Instead, the Monster is left to the mercy of whatever environmental situations he comes across. The Monster’s confrontations with others, such as the de Lacy’s, are extremely negative; he begins to form his identity based on their reactions. The Monster’s sense of self is highly impacted by the Nurture aspect. Since he is left to learn life on his own and create a self image, his experiences lead the Monster to become malicious and cruel towards others, especially his creator, Victor. In Nature and Nurture in Early Child Development, Michael Rutter discuses how the interactions one has with others shapes their identity.
As Frank Herbert once said: “ Too much knowledge never makes for simple decisions.” This reigns true not only in Frankenstein, But also in everyday life. Coincidentally, learning too much can bring misery and dangers into your life. We can see this in scientists, like Victor, they learn too much knowledge and become mad, crazy, hurtful people. Knowledge like most things is good in moderation, when knowing too much, we become people who are darker and more wretched than our original
Seeking to expand his knowledge, the monster discovers that many of the emotions he reads in literature apply to himself. The monster comes to realize that, “[he] applied much personally to [his] own feelings and conditions… [his] person was hideous and [his] stature gigantic” (109). The monster ultimately displays a longing interest in expanding his knowledge, but each time he tries to apply it, he gets turned away because of his appearance. The use of the words “hideous” and “gigantic” ultimately reveals the monster’s self-doubt as his appearance undermines his capability. Mary Shelley’s stance on the idea of feminism results from her desire to prove that reproduction cannot take place without a woman.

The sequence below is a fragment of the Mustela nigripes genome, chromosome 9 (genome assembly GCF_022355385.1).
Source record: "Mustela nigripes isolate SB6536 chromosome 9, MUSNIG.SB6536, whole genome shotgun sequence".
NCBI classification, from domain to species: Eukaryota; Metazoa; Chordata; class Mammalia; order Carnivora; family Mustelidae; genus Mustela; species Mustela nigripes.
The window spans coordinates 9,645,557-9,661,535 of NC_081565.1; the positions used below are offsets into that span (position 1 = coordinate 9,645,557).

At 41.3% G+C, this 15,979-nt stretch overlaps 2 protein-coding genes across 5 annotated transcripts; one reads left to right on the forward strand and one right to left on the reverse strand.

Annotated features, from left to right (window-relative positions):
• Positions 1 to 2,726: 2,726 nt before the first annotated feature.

In Mary Shelley’s “Frankenstein” the main theme is the pursuit of unnecessary knowledge. Robert Walton a sailor tried to find the north pole but he heard Victor’s story and he turned the ship around before he ended up like Victor. Frankenstein, however, gained a lot of knowledge and became intellectual enough to know that his creator and the rest of humanity is corrupt. Knowledge is and always will be important but people have to decide what knowledge is beneficial and what knowledge is
In the university whither I was going I must form my own friends and be my own protector” (Shelley 30). Although, Victor received great love and care from his parents, he found himself lost and feeling like he had no one to talk to, which led his drive for knowledge, only make his isolation worse and not caring about those around him. Victor’s isolation started while he was away at college, when he started to make his Creation. While working nonstop on the Creation, Victor isolated himself by not staying in contact with those he cares about. Victor states to Walton, “And the same feelings which made me neglect the scenes around me caused me also to forget those friends who were so many miles absent, and whom I had not seen for so long a time” (Shelley 41).